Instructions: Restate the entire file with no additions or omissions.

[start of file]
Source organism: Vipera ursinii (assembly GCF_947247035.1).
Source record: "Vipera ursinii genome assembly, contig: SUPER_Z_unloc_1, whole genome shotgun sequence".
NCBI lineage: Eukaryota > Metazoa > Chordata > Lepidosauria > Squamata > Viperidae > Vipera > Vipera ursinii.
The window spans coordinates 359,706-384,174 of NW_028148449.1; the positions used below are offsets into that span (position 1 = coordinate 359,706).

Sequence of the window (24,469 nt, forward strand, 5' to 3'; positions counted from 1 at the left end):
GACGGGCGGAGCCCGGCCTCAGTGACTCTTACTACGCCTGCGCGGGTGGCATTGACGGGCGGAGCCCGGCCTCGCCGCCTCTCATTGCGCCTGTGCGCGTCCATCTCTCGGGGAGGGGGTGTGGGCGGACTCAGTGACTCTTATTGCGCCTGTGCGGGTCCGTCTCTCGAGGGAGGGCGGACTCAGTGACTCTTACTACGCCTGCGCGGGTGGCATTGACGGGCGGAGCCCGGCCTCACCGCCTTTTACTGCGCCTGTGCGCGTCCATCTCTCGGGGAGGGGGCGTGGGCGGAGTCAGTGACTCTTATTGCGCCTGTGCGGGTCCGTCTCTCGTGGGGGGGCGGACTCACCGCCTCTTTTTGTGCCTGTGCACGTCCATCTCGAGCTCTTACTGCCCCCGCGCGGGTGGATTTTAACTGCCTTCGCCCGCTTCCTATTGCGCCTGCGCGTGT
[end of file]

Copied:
Source organism: Vipera ursinii (assembly GCF_947247035.1).
Source record: "Vipera ursinii genome assembly, contig: SUPER_Z_unloc_1, whole genome shotgun sequence".
NCBI lineage: Eukaryota > Metazoa > Chordata > Lepidosauria > Squamata > Viperidae > Vipera > Vipera ursinii.
The window spans coordinates 359,706-384,174 of NW_028148449.1; the positions used below are offsets into that span (position 1 = coordinate 359,706).

Sequence of the window (24,469 nt, forward strand, 5' to 3'; positions counted from 1 at the left end):
GACGGGCGGAGCCCGGCCTCAGTGACTCTTACTACGCCTGCGCGGGTGGCATTGACGGGCGGAGCCCGGCCTCGCCGCCTCTCATTGCGCCTGTGCGCGTCCATCTCTCGGGGAGGGGGTGTGGGCGGACTCAGTGACTCTTATTGCGCCTGTGCGGGTCCGTCTCTCGAGGGAGGGCGGACTCAGTGACTCTTACTACGCCTGCGCGGGTGGCATTGACGGGCGGAGCCCGGCCTCACCGCCTTTTACTGCGCCTGTGCGCGTCCATCTCTCGGGGAGGGGGCGTGGGCGGAGTCAGTGACTCTTATTGCGCCTGTGCGGGTCCGTCTCTCGTGGGGGGGCGGACTCACCGCCTCTTTTTGTGCCTGTGCACGTCCATCTCGAGCTCTTACTGCCCCCGCGCGGGTGGATTTTAACTGCCTTCGCCCGCTTCCTATTGCGCCTGCGCGTGT